SMART Center 2021 Virtual Speaker Series
The school mental health supplement to the Northwest MHTTC co-sponsored the UW SMART Center's 2021 Virtual Speaker Series. Originally a series of in-person events, we moved these presentations to a virtual format due to COVID-19.
Learn more about the UW SMART Center here.
Please feel free to share with anyone that might be interested.
Dr. Rhonda Nese: "Developing an Instructional Alternative to Exclusionary Discipline Practices" with Q&A
December 2nd, 2020
In this session, the presenter will discuss the negative impact of exclusionary discipline practices on students’ social, emotional, and academic outcomes, as well as alternative strategies to use in lieu of punitive responses. The presenter will also introduce a preventative model for responding to student behaviors that holds promise for improving student-teacher relationships and skills, and reducing subsequent removals from instruction.
- Participants will learn about the negative impact of exclusionary discipline practices
- Participants will learn about preventative approaches and alternatives to exclusionary discipline practices
Dr. Rhonda Nese, Ph.D., is an Assistant Professor in the Department of Special Education and Clinical Sciences at the University of Oregon. Dr. Nese currently serves as the Principal Investigator of an IES grant to refine and test an intervention to reduce exclusionary discipline practices, improve student behavior and student-teacher relationships, and increase instructional me for students in secondary settings, and Co-Principal Investigator on three additional IES grants to identify factors that predict implementation and sustainability of evidence-based practices, to develop technology to improve online learning for educators, and to develop and validate an automated scoring system for oral reading fluency. Dr. Nese also provides technical assistance to state, district, and school-level teams across the nation on preventative practices, including addressing implicit bias in school discipline, effective classroom behavior management strategies, bullying prevention, and alternatives to exclusionary discipline practices through the OSEP-funded National TA-Center on PBIS. Dr. Nese’s research involves intervention delivery within a multi-tiered behavior support framework focused on preventative strategies for improving student outcomes.
Dr. Anne Gregory: "Strengthening Relationships and Repairing Harm: A Paradigm Shift in School Discipline Practice and Research"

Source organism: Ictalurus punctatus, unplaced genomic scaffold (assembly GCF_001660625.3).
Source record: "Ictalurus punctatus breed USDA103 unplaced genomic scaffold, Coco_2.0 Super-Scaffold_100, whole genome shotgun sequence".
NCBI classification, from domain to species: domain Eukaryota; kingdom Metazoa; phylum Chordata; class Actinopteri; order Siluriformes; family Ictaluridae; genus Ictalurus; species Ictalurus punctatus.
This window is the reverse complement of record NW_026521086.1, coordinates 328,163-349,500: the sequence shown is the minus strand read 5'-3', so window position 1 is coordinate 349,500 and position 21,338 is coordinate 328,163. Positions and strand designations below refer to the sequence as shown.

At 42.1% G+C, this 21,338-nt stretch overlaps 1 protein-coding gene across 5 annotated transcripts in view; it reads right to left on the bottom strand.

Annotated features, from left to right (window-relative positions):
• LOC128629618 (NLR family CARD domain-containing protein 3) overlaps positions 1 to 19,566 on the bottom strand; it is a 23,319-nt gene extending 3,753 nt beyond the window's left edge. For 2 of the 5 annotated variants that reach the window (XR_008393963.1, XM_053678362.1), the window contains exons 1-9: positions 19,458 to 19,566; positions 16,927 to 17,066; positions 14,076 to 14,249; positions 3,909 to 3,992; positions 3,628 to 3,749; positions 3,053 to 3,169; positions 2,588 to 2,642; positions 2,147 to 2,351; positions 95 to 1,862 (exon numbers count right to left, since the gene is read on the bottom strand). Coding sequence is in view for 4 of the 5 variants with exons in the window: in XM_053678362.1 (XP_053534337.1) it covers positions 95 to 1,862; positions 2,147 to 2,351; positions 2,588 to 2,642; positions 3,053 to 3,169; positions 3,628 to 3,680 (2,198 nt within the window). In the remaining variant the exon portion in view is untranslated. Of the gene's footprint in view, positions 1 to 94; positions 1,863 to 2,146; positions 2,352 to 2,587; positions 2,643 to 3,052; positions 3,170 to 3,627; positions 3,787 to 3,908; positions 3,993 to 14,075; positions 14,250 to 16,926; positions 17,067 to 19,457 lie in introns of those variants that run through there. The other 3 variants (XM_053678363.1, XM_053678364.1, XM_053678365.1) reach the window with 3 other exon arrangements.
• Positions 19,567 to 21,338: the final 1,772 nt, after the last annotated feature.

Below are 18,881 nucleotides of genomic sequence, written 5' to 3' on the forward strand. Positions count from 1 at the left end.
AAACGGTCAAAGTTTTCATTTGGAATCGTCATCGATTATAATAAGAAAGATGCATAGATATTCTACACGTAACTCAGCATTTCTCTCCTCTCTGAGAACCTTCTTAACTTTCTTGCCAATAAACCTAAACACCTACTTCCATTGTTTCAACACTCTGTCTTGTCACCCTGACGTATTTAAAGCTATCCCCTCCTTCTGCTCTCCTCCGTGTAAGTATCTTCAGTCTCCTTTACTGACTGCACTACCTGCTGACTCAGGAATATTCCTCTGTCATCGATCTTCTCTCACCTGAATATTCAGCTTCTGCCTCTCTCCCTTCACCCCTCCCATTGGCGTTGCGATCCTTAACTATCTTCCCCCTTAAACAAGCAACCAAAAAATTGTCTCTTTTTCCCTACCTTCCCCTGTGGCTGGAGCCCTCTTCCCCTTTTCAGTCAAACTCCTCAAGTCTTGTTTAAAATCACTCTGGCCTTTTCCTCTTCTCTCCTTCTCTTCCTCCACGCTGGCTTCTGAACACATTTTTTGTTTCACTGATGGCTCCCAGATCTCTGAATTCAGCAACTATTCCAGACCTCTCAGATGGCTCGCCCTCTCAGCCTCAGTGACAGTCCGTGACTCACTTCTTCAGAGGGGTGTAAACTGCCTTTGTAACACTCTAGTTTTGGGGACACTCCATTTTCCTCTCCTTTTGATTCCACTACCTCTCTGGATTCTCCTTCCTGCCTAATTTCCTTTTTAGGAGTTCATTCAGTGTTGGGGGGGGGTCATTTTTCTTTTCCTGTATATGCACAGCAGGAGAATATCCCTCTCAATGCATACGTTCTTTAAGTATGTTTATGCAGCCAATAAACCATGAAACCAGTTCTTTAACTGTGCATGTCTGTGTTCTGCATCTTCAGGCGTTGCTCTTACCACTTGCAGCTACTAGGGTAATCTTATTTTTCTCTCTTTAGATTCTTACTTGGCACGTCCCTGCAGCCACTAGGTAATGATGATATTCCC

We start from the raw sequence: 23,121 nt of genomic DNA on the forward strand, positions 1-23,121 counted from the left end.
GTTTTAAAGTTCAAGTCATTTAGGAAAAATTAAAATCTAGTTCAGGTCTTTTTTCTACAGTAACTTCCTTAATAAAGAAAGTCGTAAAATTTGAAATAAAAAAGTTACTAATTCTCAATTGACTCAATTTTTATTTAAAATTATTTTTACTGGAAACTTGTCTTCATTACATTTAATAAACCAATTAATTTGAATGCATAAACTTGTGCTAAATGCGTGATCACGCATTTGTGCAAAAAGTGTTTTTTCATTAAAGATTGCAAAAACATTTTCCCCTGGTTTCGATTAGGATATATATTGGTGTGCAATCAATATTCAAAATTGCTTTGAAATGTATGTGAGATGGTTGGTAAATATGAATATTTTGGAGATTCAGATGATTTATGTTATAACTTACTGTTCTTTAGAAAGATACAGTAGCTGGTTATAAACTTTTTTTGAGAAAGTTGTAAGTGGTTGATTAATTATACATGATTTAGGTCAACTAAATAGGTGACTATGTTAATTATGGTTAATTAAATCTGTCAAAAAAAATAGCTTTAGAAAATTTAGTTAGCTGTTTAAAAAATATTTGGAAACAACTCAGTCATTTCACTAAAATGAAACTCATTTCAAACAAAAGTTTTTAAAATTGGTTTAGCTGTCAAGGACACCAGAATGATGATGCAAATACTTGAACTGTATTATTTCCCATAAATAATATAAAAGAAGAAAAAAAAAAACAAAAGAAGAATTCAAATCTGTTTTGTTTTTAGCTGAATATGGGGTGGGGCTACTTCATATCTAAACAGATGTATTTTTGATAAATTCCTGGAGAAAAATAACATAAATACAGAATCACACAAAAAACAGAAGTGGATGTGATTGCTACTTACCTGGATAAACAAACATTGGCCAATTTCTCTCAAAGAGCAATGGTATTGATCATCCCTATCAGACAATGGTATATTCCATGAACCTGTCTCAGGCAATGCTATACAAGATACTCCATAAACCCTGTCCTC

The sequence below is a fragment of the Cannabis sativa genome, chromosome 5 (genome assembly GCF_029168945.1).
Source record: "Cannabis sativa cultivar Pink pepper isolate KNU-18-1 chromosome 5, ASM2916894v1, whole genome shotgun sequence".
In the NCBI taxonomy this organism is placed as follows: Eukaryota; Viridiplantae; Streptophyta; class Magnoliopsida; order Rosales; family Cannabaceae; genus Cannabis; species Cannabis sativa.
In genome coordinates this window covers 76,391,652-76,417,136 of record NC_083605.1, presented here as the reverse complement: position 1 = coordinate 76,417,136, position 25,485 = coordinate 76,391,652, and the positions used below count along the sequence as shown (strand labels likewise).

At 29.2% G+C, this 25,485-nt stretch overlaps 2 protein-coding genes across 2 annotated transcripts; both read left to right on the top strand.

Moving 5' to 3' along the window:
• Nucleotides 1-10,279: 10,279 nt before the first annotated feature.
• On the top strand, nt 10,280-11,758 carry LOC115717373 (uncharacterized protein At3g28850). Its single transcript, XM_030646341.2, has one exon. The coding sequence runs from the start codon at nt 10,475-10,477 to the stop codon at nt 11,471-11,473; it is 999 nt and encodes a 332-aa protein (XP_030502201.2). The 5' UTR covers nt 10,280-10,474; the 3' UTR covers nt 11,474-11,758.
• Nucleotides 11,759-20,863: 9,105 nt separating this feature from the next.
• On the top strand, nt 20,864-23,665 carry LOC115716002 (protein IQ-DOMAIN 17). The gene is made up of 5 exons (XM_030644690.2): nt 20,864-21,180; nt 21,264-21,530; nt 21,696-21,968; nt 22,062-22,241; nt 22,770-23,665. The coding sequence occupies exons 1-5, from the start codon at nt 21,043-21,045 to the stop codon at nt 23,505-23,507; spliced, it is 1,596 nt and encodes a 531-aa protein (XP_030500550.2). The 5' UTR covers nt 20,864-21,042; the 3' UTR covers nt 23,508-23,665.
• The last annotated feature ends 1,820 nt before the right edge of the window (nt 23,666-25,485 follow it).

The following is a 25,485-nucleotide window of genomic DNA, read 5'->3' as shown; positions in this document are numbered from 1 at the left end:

March 3rd, 2021
In her presentation, Dr. Gregory will discuss school and district efforts to reduce punitive approaches to discipline, decrease racial disparities in suspensions, and increase access to social emotional learning and restorative practices. Drawing from interviews with educational leaders engaged in discipline reform, she will describe their challenges with school staff buy-in and their strategies for changing mindsets. Dr. Gregory will further discuss researcher social positionality and ways of conducting equity-oriented research from the stance of strengthening relationships and repairing harm.
- Participants will learn about research on school-based Restorative Practice initiatives.
- Participants will learn about ways to center equity in school discipline reform.
- Participants will learn about 12 indicators of RP implementation and strategic considerations for roll-out.
Dr. Anne Gregory, Ph.D., is a professor in the Graduate School of Applied and Professional Psychology at Rutgers University. Dr. Gregory is a researcher in the area of racial and gender disparities in discipline and is currently examining school-wide restorative practices and equity-oriented social and emotional learning. She has authored over 60 peer-reviewed journal articles and numerous book chapters. Publications include The promise of restorative practices to transform teacher-student relationships and achieve equity in school discipline, and Social-emotional learning and equity in school discipline. Dr. Gregory recently received the Joseph E. Zins Early Career Contributions Award from the Collaborative for Academic, Social, and Emotional Learning (CASEL)
Dr. Ilene Schwartz & Ginger Kwan: "Using a Racial Equity Theory of Change (RETOC) to Facilitate Collaboration Between University Researchers and a Community Based Organization"
April 7th, 2021
Open Doors for Multicultural Families and the Haring Center for Inclusive Education have been working together to increase the capacity of programs and provides to meet the needs of diverse children and families who have disabilities. Recently we have worked through a process to create a joint Racial Equity Theory of Change (RETOC). In this presentation we will share how this collaboration between a community based organization (CBO) and a university-based program came to be and what we do to support this partnership. We will also introduce the RETOC process and share the results of our process.
- Participants will become familiar with the RETOC process
- Participants will increase their knowledge of variables that support the collaboration between CBOs and university-based organizations.